A finding of this study was the important role that the COVID-19 pandemic played in shaping individuals’ experiences. The pandemic caused great upset despite the HCPs attempts of consoling patients and families, while adapting to the hospitals’ changing protocols (Aquila et al. 2020). Emotional support and mental health of patients and HCPs were important during this time, but the need may not have been addressed, possibly influencing the quality of engagement between HCP, individuals with ABI and their families (O’Connell et al. 2021). Further research is warranted in this area.

The most prominent difficulty caused by the pandemic was cancellation of hospital visiting hours. This likely resulted in HCP filling familial roles, simultaneously attempting to maintain a professional boundary (Aquilia et al. 2020). Visiting hours provide an opportunity for HCP to give feedback to families, subsequently benefiting the individual with an ABI (Silvera, Wolf, Stanowski et al. 2021). By terminating face-to-face interactions, HCP most likely adjusted to using electronic communication (Boulton et al. 2021). This may have contributed to the negative experience regarding communication felt by SOs in this study.

Limitations of current study

Although this study consisted of a small sample of 12 individuals, it yielded clinically relevant findings that could be useful for HCP during the acute stage of recovery. Lived-experiences post-discharge have been widely explored, but there is limited research focusing on personal experiences one-month post-discharge from acute hospitalisation in settings such as South Africa (Souchon et al. 2020; van Zyl et al. 2019).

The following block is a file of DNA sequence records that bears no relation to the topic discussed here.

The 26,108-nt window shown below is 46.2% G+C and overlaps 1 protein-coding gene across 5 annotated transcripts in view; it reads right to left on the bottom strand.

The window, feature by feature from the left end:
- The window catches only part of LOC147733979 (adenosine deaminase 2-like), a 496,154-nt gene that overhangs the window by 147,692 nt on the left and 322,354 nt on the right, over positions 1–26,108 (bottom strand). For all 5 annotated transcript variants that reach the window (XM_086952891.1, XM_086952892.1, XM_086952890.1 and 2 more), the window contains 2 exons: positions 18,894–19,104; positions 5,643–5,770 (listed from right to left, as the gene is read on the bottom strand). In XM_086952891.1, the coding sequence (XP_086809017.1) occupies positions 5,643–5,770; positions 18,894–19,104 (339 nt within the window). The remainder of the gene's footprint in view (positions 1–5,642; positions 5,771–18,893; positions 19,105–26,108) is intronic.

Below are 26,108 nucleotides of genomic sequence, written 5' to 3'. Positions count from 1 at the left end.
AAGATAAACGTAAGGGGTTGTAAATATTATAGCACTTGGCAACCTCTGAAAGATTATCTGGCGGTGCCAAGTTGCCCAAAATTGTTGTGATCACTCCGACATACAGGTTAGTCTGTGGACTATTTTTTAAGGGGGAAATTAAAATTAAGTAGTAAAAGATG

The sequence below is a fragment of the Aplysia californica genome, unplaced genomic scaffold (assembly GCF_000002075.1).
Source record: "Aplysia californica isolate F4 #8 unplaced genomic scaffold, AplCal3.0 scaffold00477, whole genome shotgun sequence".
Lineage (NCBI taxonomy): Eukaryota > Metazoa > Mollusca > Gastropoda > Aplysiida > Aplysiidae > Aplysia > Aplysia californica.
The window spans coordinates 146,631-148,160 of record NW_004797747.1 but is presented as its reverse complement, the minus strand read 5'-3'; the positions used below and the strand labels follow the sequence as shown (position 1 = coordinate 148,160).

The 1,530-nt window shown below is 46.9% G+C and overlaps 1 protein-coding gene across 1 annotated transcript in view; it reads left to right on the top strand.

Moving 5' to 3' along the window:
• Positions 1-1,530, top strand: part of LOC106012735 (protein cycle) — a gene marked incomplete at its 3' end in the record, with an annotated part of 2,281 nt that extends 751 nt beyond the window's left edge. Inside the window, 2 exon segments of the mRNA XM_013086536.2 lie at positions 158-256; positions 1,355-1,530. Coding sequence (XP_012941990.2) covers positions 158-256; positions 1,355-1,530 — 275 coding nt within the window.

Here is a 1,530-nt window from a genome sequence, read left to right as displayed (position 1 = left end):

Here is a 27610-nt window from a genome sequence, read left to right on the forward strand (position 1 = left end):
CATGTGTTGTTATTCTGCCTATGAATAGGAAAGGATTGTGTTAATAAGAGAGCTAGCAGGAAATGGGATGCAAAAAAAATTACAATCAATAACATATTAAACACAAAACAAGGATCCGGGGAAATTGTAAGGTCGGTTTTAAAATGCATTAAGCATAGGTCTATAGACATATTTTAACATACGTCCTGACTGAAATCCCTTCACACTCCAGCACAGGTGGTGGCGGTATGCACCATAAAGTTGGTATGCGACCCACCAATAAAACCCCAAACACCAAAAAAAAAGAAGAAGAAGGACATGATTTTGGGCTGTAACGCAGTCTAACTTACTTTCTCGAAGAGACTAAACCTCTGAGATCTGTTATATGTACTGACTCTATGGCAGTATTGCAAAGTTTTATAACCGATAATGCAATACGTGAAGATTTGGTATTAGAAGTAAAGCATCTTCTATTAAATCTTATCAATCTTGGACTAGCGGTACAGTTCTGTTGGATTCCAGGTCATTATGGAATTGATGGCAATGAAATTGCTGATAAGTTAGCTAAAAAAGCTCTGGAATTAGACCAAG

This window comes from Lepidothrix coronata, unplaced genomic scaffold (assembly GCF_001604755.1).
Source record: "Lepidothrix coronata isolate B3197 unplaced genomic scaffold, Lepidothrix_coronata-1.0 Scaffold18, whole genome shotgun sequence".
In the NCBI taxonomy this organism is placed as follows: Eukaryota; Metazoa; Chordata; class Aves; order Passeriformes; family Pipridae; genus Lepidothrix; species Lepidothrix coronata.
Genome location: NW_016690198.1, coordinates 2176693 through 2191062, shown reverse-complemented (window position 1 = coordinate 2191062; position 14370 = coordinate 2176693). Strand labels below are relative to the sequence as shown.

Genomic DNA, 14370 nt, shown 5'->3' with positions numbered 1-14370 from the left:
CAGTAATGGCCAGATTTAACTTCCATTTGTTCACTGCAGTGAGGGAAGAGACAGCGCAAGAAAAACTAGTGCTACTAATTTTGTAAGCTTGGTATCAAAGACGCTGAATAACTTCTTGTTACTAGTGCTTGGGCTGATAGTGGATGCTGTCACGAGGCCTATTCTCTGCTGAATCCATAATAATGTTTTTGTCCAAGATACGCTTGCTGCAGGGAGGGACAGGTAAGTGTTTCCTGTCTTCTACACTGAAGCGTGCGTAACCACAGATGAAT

An interpreter was not used for this study, narrowing the responses to include only English, which was none of the participants’ first language. A longer time frame post-ABI may allow for more experiences to be shared. The first author only included individuals with ABI who had mild cognitive-communicative difficulties, excluding experiences of individuals with moderate to severe ABI. To represent the diversity of the South African population, further large-scale studies in both public and private health sectors could be undertaken.


Effective communication, health education and handover between the healthcare team, individuals with ABI, and their SOs could improve individuals’ overall experiences in the acute stages of recovery post ABI. As a result of subsequent emotional challenges, psychosocial intervention and support groups should be encouraged and made standard practice in acute and rehabilitation facilities (Panday et al. 2021).